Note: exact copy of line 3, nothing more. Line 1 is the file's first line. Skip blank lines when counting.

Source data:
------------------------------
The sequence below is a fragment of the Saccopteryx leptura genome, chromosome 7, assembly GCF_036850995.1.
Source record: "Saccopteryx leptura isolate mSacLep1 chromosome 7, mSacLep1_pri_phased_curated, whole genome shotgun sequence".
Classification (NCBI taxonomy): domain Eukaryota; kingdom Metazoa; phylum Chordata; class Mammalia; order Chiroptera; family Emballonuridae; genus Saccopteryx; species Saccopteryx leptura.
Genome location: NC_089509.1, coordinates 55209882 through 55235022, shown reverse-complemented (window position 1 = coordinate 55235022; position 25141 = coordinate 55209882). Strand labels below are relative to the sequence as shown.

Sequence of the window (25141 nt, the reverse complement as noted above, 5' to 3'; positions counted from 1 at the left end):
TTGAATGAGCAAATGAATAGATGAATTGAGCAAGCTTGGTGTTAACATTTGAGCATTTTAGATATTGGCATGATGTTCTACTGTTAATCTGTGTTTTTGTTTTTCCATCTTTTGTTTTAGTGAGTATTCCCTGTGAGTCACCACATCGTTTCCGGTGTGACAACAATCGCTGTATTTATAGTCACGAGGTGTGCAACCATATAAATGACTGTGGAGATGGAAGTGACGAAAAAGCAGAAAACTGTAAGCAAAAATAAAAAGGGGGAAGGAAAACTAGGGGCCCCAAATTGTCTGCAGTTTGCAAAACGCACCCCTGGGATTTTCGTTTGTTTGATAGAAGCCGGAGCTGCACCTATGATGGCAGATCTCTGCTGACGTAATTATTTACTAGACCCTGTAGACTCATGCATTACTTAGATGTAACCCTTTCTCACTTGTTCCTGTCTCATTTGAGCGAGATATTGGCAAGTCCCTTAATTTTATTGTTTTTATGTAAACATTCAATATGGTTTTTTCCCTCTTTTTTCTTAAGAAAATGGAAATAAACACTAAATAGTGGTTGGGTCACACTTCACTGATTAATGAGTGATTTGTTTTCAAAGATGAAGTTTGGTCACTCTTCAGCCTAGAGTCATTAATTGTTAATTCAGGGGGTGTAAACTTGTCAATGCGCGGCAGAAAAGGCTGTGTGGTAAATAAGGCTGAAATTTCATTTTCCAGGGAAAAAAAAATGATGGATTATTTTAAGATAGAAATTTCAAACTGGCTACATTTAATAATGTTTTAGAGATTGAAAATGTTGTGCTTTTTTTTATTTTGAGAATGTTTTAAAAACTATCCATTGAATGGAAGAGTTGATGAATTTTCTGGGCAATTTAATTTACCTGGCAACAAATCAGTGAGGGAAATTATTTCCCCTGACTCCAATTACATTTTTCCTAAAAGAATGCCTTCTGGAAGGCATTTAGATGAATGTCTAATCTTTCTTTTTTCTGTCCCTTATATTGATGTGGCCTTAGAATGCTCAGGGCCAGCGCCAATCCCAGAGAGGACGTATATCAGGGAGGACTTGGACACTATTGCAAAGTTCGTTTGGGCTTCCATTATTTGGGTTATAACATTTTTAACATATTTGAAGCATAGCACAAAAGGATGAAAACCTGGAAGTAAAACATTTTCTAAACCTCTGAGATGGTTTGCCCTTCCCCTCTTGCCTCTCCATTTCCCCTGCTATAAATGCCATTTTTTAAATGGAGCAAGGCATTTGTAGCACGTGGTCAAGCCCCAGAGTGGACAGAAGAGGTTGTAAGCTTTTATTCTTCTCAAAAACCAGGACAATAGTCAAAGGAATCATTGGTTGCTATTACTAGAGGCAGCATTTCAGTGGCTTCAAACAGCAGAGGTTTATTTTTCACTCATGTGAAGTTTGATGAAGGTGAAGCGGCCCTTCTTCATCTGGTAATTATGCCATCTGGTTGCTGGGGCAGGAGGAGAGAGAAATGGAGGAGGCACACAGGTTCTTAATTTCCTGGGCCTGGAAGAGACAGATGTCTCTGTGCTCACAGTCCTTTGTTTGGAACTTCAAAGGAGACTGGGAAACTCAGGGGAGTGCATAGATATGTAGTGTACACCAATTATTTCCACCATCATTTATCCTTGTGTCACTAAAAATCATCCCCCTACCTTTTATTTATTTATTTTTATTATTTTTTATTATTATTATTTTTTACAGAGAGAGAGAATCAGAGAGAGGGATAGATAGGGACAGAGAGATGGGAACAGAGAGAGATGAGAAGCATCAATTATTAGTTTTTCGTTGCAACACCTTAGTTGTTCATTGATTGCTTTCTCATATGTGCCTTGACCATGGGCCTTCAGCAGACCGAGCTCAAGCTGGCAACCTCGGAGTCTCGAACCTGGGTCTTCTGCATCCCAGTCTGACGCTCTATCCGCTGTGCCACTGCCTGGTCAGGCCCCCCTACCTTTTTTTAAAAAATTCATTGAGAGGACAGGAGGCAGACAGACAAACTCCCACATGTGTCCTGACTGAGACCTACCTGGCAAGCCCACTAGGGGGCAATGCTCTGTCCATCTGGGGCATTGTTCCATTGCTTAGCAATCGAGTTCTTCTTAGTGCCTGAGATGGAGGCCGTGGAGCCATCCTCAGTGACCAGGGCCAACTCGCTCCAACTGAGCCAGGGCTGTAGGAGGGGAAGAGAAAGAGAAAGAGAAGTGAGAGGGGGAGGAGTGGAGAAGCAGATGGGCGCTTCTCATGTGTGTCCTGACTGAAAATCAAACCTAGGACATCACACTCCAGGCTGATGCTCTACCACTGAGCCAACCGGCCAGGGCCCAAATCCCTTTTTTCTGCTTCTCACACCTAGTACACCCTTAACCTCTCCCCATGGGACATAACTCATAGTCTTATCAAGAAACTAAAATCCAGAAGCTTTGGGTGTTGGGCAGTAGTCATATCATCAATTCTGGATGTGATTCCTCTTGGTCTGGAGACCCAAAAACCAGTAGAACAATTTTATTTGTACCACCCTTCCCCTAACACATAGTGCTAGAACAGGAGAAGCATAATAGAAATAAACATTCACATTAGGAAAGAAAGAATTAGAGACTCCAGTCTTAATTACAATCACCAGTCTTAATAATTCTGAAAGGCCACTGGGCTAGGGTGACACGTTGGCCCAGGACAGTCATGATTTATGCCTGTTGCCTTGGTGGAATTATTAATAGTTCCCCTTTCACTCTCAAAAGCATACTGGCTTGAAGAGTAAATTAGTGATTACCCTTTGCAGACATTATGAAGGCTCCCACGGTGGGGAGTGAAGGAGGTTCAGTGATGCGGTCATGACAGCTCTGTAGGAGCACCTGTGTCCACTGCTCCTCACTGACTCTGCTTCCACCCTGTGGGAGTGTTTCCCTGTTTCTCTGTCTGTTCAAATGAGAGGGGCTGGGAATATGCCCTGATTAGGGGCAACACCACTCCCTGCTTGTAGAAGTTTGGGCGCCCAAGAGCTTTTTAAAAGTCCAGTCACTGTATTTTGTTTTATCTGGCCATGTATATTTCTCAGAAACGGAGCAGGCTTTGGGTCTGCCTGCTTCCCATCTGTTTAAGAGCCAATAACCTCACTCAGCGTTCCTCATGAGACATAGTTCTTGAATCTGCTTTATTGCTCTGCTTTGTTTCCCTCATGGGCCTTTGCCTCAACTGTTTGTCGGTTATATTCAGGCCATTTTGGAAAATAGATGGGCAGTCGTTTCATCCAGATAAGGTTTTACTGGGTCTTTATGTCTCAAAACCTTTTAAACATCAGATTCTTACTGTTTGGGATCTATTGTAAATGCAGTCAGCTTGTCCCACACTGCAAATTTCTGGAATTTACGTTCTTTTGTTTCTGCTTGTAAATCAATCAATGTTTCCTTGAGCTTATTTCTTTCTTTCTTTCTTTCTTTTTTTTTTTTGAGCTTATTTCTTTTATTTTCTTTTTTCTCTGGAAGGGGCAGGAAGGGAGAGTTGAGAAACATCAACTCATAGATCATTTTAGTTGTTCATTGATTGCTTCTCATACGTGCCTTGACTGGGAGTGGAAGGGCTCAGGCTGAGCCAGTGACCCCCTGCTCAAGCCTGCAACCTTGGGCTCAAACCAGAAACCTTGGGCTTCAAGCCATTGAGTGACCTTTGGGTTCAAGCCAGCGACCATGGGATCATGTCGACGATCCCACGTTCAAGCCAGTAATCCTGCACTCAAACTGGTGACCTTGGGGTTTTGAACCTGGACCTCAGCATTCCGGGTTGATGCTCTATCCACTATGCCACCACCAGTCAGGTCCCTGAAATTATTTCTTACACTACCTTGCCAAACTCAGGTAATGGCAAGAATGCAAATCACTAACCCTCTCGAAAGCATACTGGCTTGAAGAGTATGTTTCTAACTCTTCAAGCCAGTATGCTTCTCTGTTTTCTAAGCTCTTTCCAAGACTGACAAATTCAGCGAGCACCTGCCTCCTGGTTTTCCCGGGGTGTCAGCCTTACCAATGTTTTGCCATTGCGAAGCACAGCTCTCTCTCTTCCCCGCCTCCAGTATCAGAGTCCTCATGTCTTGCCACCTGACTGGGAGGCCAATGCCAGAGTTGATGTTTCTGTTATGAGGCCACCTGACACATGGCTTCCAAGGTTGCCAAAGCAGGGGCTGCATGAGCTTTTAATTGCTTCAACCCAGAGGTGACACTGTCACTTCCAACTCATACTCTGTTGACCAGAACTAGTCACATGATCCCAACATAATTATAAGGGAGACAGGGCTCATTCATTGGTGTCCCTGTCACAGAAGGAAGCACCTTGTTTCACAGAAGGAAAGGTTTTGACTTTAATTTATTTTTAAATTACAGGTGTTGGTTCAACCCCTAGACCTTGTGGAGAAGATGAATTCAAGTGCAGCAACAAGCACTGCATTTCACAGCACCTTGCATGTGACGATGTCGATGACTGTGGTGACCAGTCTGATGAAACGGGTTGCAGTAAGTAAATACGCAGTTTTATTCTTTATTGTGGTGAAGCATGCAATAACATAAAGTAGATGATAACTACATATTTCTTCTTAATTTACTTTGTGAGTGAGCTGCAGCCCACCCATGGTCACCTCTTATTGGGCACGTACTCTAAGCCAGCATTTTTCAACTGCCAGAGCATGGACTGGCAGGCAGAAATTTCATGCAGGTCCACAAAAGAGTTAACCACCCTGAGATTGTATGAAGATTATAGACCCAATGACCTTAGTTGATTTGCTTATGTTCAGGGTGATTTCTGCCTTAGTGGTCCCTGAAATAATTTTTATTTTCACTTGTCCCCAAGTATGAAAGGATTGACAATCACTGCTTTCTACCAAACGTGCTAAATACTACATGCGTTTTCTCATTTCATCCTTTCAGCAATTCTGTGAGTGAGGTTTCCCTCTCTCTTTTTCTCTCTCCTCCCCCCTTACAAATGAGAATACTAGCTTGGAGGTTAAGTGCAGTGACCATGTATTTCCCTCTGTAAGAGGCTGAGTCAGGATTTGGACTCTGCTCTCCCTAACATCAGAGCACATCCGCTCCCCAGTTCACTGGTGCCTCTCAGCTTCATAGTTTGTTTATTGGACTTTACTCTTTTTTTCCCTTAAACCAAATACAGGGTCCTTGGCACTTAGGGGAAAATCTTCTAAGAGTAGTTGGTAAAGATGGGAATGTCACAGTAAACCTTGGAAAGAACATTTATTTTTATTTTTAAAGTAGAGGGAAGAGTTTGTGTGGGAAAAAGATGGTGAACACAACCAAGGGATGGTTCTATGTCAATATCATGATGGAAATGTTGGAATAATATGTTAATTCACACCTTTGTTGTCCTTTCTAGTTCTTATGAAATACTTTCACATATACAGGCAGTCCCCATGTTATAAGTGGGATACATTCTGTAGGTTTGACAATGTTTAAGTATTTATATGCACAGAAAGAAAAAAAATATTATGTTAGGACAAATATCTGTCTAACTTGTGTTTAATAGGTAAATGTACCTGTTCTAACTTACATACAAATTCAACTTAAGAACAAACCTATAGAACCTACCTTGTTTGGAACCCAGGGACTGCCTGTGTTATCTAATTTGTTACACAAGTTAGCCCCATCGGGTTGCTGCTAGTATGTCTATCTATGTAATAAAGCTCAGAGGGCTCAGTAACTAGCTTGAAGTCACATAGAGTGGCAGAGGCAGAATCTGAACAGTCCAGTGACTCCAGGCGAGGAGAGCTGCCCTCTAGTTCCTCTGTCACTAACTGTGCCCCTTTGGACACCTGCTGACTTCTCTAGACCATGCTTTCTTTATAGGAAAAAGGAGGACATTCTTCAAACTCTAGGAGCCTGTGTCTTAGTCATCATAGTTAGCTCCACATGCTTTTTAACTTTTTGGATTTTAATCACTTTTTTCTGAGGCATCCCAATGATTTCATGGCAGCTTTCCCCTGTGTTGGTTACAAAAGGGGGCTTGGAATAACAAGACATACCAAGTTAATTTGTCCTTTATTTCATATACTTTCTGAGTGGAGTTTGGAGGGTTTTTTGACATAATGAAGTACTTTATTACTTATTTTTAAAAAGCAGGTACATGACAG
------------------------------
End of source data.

Classification (NCBI taxonomy): domain Eukaryota; kingdom Metazoa; phylum Chordata; class Mammalia; order Chiroptera; family Emballonuridae; genus Saccopteryx; species Saccopteryx leptura.